Relief is on the way for flooding in the area of Texas Avenue and South Main Street, and could also be coming sooner than expected for the segment of West Texas Avenue between the oak tree and the Brunson Theater, thanks to grant money being received through Harris County Flood Control.

Frank Simoneaux, director of public works and engineering for the city, briefed the Baytown City Council on progress during a work session before Monday’s City Council meeting.

The first phase of the project is already well along in the planning stages. Simoneaux referred to it as the “Roosters Project,” in reference to the restaurant at the corner of West Texas and North Main that has suffered repeated flooding over the last few years—the project will start at that intersection and ultimately convey stormwater all the way to an outfall in Bicentennial Park to join an existing waterway that empties into the nearby Goose Creek.

That first part of the project will have two major elements, both of which will detain more water away from buildings.

It will lower South Main Street by about a foot from Texas Avenue southward 750 feet but keep a high crown in the center. Simoneaux said this would let the street store more water, but keep one lane passable down the center of the street for emergency use during floods. It will also put in a larger drainage conduit below the street— 5 feet by 3 feet. Together, these will hold enough water to protect buildings during a 10-year flood event, he said.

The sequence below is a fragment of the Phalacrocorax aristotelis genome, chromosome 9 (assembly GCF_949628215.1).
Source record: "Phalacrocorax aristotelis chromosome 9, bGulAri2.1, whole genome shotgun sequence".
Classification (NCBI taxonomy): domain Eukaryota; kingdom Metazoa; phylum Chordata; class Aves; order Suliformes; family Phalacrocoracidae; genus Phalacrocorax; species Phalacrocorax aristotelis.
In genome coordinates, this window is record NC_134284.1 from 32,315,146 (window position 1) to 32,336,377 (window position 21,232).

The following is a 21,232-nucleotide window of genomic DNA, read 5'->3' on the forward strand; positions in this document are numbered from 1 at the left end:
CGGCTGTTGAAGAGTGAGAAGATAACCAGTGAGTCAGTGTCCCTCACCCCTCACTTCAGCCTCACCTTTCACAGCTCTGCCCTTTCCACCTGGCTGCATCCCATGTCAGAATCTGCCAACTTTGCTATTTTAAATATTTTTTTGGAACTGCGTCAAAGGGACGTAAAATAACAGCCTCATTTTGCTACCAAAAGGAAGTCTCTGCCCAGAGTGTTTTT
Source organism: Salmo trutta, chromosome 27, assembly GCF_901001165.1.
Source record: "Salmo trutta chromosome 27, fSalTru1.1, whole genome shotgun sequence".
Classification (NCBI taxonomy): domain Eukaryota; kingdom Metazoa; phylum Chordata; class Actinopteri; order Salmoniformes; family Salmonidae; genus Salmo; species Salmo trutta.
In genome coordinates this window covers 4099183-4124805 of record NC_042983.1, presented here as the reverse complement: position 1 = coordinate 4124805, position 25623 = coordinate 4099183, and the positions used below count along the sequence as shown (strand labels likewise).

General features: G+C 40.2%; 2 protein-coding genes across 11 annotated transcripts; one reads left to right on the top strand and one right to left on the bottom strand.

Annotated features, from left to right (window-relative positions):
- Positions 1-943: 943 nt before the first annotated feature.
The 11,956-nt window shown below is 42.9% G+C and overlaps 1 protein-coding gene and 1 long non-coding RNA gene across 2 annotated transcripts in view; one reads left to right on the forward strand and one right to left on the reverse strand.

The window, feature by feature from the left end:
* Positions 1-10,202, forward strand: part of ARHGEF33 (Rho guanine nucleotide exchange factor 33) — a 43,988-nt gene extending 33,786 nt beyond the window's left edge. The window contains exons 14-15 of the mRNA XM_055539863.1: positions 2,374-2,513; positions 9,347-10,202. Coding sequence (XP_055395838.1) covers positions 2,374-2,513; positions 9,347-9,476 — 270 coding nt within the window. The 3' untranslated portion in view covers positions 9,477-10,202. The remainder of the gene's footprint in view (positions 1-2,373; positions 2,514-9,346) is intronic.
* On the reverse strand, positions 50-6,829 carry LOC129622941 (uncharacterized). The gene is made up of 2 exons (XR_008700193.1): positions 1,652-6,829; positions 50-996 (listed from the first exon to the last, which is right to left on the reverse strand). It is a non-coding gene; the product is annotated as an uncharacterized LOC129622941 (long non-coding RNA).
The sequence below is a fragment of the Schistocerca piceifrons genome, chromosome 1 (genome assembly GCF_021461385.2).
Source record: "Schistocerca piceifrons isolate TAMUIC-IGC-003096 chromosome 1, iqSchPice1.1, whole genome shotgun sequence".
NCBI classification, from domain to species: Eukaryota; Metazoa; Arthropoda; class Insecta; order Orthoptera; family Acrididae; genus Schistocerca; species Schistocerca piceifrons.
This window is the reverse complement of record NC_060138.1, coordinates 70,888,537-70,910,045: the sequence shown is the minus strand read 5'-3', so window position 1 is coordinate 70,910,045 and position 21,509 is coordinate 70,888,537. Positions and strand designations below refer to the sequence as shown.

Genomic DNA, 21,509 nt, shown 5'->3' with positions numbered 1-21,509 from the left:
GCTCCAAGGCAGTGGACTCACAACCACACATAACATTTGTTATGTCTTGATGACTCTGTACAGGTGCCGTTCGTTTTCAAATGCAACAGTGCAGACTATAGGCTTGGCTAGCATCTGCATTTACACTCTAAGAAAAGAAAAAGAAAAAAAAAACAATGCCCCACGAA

Those improvements were funded through a disaster recovery grant of $1.8 million with a $300,000 city match.

The city also did preliminary engineering on a plan to accommodate a 100 year flood, and has recently found grant money available through the county to do that stage of the project, with final approval by county commissioners expected as early as December.

That $2.26 million project will extend the same street lowering and larger drainage conduit on to Republic and add a detention pond in the area, but with exact location not yet determined.

Additional help will come as the county repairs a collapsed drainage line and sinkhole by the baseball field at Robert E. Lee High School. That project is underway Ultimately, the line under the field will be replaced with one that skirts the REL property along Lee Drive and empties into the existing stream in Bicentennial Park.

Another planned project would add larger collector lines under the 600 block of West Texas and West Defee avenues.

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